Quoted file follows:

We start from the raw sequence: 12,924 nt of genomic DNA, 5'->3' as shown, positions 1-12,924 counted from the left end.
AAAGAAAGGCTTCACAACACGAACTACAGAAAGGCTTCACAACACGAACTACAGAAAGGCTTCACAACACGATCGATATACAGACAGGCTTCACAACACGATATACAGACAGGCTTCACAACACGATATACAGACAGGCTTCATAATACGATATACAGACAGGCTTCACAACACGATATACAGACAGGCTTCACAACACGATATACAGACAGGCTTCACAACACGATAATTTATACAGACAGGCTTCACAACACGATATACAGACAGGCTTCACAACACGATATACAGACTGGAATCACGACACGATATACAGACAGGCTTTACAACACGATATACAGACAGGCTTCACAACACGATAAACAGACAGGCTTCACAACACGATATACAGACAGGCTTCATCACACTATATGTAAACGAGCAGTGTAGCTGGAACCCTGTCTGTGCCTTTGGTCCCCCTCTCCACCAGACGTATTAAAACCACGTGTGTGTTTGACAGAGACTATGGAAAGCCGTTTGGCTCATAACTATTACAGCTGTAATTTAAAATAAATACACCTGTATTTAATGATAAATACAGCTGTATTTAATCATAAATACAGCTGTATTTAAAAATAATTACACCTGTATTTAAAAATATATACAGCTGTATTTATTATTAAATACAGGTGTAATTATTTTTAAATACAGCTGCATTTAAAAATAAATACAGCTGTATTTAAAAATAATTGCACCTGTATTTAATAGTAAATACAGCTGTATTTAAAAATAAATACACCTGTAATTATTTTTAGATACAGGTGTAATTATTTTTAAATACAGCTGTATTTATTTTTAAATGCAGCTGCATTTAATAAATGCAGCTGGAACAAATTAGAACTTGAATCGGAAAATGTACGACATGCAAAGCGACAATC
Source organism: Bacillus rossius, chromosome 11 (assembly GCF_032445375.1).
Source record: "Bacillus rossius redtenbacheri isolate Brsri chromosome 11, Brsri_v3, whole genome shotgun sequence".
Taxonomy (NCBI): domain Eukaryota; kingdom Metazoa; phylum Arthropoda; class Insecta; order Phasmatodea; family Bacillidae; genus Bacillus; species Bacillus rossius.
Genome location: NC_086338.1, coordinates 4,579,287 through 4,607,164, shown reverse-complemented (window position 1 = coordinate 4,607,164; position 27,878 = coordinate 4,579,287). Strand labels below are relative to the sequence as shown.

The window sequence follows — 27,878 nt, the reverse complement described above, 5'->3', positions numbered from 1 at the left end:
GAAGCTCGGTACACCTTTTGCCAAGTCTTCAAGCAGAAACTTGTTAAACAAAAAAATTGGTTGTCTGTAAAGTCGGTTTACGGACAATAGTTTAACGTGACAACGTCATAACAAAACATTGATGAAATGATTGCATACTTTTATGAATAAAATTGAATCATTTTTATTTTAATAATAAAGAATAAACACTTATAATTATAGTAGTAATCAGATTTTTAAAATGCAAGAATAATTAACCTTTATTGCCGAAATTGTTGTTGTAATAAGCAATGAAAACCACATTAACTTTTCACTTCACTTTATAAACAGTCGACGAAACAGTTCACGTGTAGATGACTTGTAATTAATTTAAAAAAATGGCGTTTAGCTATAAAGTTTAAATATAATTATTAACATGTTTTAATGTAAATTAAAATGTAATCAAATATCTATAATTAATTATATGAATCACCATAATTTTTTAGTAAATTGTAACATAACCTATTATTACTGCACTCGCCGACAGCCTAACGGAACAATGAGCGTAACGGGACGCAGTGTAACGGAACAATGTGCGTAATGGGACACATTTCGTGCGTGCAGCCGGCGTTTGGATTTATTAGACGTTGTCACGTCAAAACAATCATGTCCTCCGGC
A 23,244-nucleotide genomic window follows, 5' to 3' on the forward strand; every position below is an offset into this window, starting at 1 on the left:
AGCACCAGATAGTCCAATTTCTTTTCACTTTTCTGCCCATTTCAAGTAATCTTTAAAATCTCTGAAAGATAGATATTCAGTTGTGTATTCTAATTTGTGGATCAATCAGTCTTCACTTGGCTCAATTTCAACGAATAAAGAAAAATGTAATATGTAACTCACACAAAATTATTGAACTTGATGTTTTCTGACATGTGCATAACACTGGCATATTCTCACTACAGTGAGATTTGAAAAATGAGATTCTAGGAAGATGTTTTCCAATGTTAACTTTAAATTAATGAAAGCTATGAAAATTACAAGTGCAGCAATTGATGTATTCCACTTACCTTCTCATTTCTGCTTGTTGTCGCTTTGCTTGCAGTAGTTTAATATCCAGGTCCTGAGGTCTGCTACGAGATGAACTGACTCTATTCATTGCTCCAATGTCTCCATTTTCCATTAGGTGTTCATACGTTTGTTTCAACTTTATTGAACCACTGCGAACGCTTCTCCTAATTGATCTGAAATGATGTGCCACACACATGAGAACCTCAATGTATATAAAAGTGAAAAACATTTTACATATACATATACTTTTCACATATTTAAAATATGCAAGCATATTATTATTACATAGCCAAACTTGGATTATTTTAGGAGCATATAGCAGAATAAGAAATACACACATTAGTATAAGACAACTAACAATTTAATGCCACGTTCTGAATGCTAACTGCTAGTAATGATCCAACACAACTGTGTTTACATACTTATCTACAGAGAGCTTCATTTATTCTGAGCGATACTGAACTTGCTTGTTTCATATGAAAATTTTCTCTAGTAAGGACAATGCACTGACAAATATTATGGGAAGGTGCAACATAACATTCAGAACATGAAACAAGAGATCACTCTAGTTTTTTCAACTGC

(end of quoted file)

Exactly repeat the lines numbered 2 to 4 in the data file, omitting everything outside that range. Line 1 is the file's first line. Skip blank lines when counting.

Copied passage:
AAAGAAAGGCTTCACAACACGAACTACAGAAAGGCTTCACAACACGAACTACAGAAAGGCTTCACAACACGATCGATATACAGACAGGCTTCACAACACGATATACAGACAGGCTTCACAACACGATATACAGACAGGCTTCATAATACGATATACAGACAGGCTTCACAACACGATATACAGACAGGCTTCACAACACGATATACAGACAGGCTTCACAACACGATAATTTATACAGACAGGCTTCACAACACGATATACAGACAGGCTTCACAACACGATATACAGACTGGAATCACGACACGATATACAGACAGGCTTTACAACACGATATACAGACAGGCTTCACAACACGATAAACAGACAGGCTTCACAACACGATATACAGACAGGCTTCATCACACTATATGTAAACGAGCAGTGTAGCTGGAACCCTGTCTGTGCCTTTGGTCCCCCTCTCCACCAGACGTATTAAAACCACGTGTGTGTTTGACAGAGACTATGGAAAGCCGTTTGGCTCATAACTATTACAGCTGTAATTTAAAATAAATACACCTGTATTTAATGATAAATACAGCTGTATTTAATCATAAATACAGCTGTATTTAAAAATAATTACACCTGTATTTAAAAATATATACAGCTGTATTTATTATTAAATACAGGTGTAATTATTTTTAAATACAGCTGCATTTAAAAATAAATACAGCTGTATTTAAAAATAATTGCACCTGTATTTAATAGTAAATACAGCTGTATTTAAAAATAAATACACCTGTAATTATTTTTAGATACAGGTGTAATTATTTTTAAATACAGCTGTATTTATTTTTAAATGCAGCTGCATTTAATAAATGCAGCTGGAACAAATTAGAACTTGAATCGGAAAATGTACGACATGCAAAGCGACAATC
Source organism: Bacillus rossius, chromosome 11 (assembly GCF_032445375.1).
Source record: "Bacillus rossius redtenbacheri isolate Brsri chromosome 11, Brsri_v3, whole genome shotgun sequence".